Despite supportive parents, she did face some obstacles at at other fronts. Surmounting them, she says, “It is always difficult to blaze your own trail. Being a woman in a male-dominated arena is a challenge but I welcome it.”
I Did It has already won millions of hearts and has gained over 300K YouTube views and because of its uniqueness the figures will continue to rise. Talking about her future plans, she says, “I don’t limit myself. I want to lend my voice to whatever makes to my brand. Right now, I’m in Los Angeles working on my new EP. I love Bollywood and would love to get more involved.”
Courtesy: The Pioneer
After a long break, TV Star Mona Singh is again ready for her new upcoming series ‘Yeh Meri Family’. The web series is set in 90s and revolves around a typical Indian family. Mona plays a simple housewife, a mother of three children, who’s a strict disciplinaire. She is paired opposite veteran actor-filmmaker Akarsh Khurana.
As the scorching heat reigns over Delhi, one misses the good-old days of the early 90s when families, despite the goodies of liberalisation, still sat together. For something as simple as savouring mangoes. For kids, summer was about outdoor games and for mothers a troublesome time as they ran around the house. To relive nostalgia from three decades ago, and symbolically hoping to relearn a few lessons, The Viral Fever has announced a new web-series on YouTube, Yeh Meri Family, starring Mona Singh and Akarsh Khurana.
Singh, best known for her lead role in Jassi Jaissi Koi Nahi, plays the mother. “On TV, a mother is still portrayed as very sweet and sugar-coated, who is forever indulgent. But the difference here is that I am playing a believable, real-life one. Back in the 90s, we used to get shouted, scolded and not treated with kid gloves. Our parents were disciplinarian but not over-indulgent. And they were just as caring and loving. They made us understand the worth of things and work towards it. Nowadays, parents just dump everything in excess, be it affection or gifts, like reward points. For this role, I referenced my mother and I tried to get an essence of that in my acting,” she says.
The web series, set in the summer of 1998, “is taking the audience back to the pre-cellphone age, when Govinda songs were a rage and family time was all about eating mangoes together, even going out to a dhaba for a good meal,” she tells us, hoping she can take the viewer on a trip down memory lane. In the process, she hopes people will appreciate the emotional heft of family relationships that are increasingly under strain these days.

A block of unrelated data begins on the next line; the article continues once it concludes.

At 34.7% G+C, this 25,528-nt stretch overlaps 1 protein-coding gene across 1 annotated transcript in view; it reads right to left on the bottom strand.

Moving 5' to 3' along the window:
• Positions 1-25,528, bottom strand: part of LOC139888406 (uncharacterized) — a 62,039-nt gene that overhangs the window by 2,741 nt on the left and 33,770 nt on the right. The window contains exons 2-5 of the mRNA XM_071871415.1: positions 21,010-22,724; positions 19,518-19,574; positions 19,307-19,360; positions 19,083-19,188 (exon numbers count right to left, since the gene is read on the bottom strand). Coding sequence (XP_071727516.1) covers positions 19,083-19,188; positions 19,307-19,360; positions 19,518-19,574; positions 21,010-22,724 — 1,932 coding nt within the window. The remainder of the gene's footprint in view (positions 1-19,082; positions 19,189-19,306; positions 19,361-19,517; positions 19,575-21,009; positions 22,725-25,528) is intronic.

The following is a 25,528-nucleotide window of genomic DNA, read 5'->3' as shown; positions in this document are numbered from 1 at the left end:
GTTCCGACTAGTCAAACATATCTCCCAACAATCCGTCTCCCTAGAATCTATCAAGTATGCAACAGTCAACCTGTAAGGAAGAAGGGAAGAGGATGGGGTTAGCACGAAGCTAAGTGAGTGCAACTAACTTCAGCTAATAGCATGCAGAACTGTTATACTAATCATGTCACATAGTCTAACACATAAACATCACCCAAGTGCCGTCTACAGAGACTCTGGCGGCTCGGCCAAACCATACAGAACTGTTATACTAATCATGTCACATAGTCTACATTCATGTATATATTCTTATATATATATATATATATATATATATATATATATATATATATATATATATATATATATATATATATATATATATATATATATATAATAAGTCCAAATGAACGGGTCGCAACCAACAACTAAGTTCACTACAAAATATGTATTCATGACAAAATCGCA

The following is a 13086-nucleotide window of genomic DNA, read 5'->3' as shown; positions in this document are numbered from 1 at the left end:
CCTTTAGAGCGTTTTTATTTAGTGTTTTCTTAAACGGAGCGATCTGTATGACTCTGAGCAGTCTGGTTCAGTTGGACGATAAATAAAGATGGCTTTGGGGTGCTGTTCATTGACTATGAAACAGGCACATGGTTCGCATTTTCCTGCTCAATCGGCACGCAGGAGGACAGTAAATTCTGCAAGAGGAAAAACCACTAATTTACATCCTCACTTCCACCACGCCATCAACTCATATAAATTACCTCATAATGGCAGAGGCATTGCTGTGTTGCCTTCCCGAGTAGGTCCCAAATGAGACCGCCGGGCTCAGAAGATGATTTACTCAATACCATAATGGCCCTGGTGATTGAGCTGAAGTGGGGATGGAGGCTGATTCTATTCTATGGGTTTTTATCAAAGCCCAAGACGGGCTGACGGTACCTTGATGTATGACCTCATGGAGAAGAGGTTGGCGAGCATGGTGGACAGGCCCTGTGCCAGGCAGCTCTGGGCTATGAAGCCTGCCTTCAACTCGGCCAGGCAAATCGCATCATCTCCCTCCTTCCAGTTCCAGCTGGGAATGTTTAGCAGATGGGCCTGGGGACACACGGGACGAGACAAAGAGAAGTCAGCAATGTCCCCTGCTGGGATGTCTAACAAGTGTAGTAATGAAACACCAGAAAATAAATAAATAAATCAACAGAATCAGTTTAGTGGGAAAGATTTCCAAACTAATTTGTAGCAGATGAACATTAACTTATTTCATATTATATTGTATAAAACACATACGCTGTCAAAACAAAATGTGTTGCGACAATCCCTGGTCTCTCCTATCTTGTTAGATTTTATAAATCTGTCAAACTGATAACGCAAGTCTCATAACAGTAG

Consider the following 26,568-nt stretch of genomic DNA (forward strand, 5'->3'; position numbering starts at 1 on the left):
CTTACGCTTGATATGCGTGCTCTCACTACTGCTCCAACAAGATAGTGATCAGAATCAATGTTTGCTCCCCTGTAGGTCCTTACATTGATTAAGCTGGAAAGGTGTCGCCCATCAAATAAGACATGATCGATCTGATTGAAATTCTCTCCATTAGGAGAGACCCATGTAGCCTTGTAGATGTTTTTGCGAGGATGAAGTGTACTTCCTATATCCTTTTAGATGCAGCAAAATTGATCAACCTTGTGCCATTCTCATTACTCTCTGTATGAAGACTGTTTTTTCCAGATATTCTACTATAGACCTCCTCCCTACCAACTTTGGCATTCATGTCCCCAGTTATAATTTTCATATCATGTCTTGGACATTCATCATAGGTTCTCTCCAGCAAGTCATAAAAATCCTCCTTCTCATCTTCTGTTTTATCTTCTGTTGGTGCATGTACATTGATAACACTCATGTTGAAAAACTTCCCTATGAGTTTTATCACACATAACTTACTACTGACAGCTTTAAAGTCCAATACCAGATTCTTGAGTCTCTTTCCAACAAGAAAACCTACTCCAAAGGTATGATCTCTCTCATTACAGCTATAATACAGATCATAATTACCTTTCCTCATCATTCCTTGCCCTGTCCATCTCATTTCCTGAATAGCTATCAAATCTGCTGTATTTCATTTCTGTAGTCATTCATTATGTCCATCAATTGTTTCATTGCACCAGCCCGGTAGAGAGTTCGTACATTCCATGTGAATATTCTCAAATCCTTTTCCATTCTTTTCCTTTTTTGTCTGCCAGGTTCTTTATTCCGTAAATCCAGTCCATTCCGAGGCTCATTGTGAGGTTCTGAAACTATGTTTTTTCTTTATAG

The actress has come a long way since her first role in the Indian adaptation of Ugly Betty and has gone on to play mature characters in movies like 3 Idiots, Kya Huaa Tera Vaada and won the dance reality show Jhalak Dikhla Ja.
She doesn’t mind playing mother, since that is one role that can be played over and over again with discernible layers of complexity, conflict and empathy.“Three of my co-actors were kids. On the sets, I would become one of them and play all sorts of silly games like hide and seek. On the other hand, Akarsh, who is a very funny man, used to keep cracking jokes all the time. We shot for almost 40 days for seven episodes and it never felt like we were working. It was always party-time. That’s when I realised the importance of connecting with family, no matter what the time or context,” she says.
Working with TVF for the first time, the 36-year-old says she was inspired by all “very creative people, who write inspiring stories, which get brilliantly translated by the director. I believe that these are the type of stories that need to be told and unfortunately lack takers on TV.”
Writer: Shambhavi Suri
Courtesy: The Pioneer